Now a defendant only has to make an initial showing that he or she was justified in using defensive force, and then the government must show by clear and convincing evidence that the party claiming immunity was not justified.
Not only did this law change take the burden off the criminal defendant and place it on the government, but it also made the government’s burden to rebut the defendant’s claim of self-defense higher.
In July of this year, the new version of the immunity law made national news after a circuit court judge in Miami ruled that the new version of the law contained unconstitutional changes. The judge did not find that the language of the statute was unconstitutional, but rather declared it unconstitutional because the legislature did not have the two thirds, or super majority, votes needed to make the procedural change.
On August 11, 2017, a second Miami circuit court judge found the new version of the immunity law unconstitutional for the same reason.
It is important to know that both of the circuit court judge’s rulings were not made in appellate case, but in cases that originated in their courtrooms.
So what does that mean to you and I?
These two decisions have no binding effect anywhere in the state of Florida except in those two judges’ courtrooms. Ultimately this issue will probably be fleshed out by the Florida Supreme Court.
Georgia Legislative Update by Independent Program Attorney Matt Kilgo:
There were some significant changes in the law for Weapons Carry License holders and for firearms owners in general in Georgia in 2017. (Transcript continues below video.)
In this Georgia legislative update, we’re going to look at two specific House Bills: House Bill 280 and House Bill 292, both of which were signed by Governor Deal and both of which went into effect July 1st.
Now House Bill 280 is what we call the Campus Carry bill. This bill applied to Georgia’s public colleges and universities—not private schools—public colleges and universities, but does allow for lawful Weapons Carry License holders to carry concealed handguns onto certain areas and spaces of Georgia’s public colleges and universities.
Very important thing to remember in this Georgia legislative update:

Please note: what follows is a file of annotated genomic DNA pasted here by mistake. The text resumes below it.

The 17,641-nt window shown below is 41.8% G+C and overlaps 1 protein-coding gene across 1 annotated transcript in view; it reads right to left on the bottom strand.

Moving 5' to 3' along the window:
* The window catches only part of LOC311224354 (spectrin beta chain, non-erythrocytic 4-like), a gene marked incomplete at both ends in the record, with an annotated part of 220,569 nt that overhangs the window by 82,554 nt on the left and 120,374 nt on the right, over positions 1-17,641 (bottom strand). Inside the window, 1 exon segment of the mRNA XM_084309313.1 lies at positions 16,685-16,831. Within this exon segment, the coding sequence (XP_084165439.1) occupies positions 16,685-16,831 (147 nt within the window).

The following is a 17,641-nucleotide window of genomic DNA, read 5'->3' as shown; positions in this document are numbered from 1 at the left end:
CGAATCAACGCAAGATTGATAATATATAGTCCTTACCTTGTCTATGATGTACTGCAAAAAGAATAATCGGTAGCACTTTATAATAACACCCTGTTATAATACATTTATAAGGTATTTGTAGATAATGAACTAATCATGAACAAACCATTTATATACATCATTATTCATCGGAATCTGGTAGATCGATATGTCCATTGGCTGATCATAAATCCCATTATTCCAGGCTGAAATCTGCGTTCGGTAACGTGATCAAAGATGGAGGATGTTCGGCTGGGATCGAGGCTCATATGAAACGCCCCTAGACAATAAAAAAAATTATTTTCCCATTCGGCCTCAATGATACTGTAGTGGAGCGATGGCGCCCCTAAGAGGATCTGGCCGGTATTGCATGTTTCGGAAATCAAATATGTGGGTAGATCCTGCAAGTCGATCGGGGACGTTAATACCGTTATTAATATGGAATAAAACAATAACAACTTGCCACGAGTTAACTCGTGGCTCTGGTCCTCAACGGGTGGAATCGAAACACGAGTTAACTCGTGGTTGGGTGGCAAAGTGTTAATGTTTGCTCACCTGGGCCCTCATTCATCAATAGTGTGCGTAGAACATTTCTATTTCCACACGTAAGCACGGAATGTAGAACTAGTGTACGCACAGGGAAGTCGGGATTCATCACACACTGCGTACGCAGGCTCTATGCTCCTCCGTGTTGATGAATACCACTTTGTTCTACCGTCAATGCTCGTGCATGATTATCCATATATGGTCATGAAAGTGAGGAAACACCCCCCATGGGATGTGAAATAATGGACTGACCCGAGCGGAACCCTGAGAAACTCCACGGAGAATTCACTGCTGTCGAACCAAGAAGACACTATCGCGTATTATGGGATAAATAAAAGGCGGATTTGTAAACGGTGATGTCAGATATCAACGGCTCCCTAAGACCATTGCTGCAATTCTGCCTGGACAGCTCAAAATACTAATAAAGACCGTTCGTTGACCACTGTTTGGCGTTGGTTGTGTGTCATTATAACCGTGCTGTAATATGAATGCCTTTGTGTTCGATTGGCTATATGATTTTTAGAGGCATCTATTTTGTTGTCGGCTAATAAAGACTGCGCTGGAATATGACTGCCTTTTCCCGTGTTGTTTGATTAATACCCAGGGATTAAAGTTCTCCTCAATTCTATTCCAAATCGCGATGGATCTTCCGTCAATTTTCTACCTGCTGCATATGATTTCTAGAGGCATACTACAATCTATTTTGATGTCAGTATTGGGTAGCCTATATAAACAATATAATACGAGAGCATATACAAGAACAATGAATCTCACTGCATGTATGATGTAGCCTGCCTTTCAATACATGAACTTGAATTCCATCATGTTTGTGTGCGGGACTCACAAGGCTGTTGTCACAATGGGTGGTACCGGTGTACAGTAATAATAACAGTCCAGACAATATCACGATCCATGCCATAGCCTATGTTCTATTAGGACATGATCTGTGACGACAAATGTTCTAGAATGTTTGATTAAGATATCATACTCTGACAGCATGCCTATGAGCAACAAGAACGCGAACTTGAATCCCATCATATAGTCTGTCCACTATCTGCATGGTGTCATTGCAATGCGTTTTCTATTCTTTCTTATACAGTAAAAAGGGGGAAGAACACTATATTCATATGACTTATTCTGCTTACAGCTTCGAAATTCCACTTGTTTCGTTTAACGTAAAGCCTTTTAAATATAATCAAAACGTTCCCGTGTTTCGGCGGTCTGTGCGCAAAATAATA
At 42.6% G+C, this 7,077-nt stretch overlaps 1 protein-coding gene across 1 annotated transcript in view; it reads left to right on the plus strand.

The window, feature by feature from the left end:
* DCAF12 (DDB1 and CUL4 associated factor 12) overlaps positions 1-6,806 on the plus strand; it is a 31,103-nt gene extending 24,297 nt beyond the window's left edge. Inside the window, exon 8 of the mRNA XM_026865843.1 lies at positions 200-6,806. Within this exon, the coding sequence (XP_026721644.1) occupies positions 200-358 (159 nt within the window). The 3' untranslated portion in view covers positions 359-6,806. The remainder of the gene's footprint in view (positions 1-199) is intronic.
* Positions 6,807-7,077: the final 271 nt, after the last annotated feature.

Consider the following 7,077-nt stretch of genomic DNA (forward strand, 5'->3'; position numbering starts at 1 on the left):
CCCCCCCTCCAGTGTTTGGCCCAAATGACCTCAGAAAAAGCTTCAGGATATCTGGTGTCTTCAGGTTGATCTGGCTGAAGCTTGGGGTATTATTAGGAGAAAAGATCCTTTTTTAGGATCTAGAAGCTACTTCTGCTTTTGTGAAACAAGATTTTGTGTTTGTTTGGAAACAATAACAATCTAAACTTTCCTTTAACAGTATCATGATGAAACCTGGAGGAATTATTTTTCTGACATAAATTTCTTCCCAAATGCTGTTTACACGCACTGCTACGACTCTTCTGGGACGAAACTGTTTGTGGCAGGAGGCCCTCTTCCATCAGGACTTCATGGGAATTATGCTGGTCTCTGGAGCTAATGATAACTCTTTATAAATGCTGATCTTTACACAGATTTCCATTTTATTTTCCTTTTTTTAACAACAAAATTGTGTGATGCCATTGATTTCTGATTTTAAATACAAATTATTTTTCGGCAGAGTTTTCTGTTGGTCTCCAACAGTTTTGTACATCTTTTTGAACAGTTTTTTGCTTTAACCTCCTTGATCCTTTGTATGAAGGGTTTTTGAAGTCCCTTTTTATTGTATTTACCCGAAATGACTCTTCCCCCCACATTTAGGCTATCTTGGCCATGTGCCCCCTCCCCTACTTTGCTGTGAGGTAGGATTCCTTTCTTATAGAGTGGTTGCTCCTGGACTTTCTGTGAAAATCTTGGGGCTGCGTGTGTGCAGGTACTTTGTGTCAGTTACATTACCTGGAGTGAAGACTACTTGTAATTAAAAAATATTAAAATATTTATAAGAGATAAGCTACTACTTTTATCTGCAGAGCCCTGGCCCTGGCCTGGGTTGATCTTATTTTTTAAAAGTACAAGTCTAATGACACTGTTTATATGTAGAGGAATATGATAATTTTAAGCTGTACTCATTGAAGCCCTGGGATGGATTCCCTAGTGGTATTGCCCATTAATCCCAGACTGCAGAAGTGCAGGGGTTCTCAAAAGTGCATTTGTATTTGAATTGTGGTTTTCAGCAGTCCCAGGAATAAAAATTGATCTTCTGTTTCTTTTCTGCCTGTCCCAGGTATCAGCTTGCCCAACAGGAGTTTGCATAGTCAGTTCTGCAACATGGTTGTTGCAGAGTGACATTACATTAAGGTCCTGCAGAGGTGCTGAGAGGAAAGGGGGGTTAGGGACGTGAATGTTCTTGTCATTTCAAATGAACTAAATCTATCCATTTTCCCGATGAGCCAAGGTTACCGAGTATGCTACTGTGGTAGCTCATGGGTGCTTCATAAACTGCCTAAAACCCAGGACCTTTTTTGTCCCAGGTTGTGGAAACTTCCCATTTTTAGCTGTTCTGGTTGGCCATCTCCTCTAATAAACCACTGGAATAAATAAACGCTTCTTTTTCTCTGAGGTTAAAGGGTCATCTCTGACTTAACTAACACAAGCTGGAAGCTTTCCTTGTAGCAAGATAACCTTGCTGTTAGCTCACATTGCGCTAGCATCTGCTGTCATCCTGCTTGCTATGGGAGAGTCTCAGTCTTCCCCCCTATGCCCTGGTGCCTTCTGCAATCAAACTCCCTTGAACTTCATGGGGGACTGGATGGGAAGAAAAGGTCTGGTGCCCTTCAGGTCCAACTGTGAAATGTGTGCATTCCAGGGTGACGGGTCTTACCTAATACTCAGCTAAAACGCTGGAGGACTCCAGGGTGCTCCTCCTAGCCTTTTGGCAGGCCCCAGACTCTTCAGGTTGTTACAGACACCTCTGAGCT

• Only public colleges and universities.
• You must have a Weapons Carry license.
• It must be a concealed handgun.
There are certain places you can’t go; no sporting events, no stadiums, no gyms, no sporting events or areas where sporting events are held. No student housing, no dormitories, and no fraternity houses. You can’t carry in any of those locations.
No rooms or spaces where disciplinary proceedings are held, no rooms or spaces where administrative offices are, no rooms or spaces where high schoolers take classes, and no rooms or spaces where child care is provided. But other than that, there’s a lot of open places where you can carry to protect yourself. That’s House Bill 280.
Now House Bill 292 is the other bill in this Georgia legislative update that changed many facets of Georgia’s weapons carry law. To begin with, financial institutions are barred from prohibiting transactions with businesses that deal with firearms or from discriminating against businesses that handle firearms or they have a business involving firearms. So businesses that involve firearms—can’t discriminate against them.
That’s number one.
Number two, whereas before the change in the law, you could only carry a knife with a blade of five inches or less without a weapons carry license, the law was changed beginning July 1st. Now you can carry a knife with a blade of 12 inches or less.
The law revised multiple aspects of reciprocity law, allows for easier reciprocity and recognition of reciprocity with other states. And it also requires the Georgia attorney general to maintain a public list of states that we have reciprocity with.
So, in this Georgia legislative update, there are many good changes in the law for Georgia citizens. Be sure to look those two up: House Bill 280 and House Bill 292.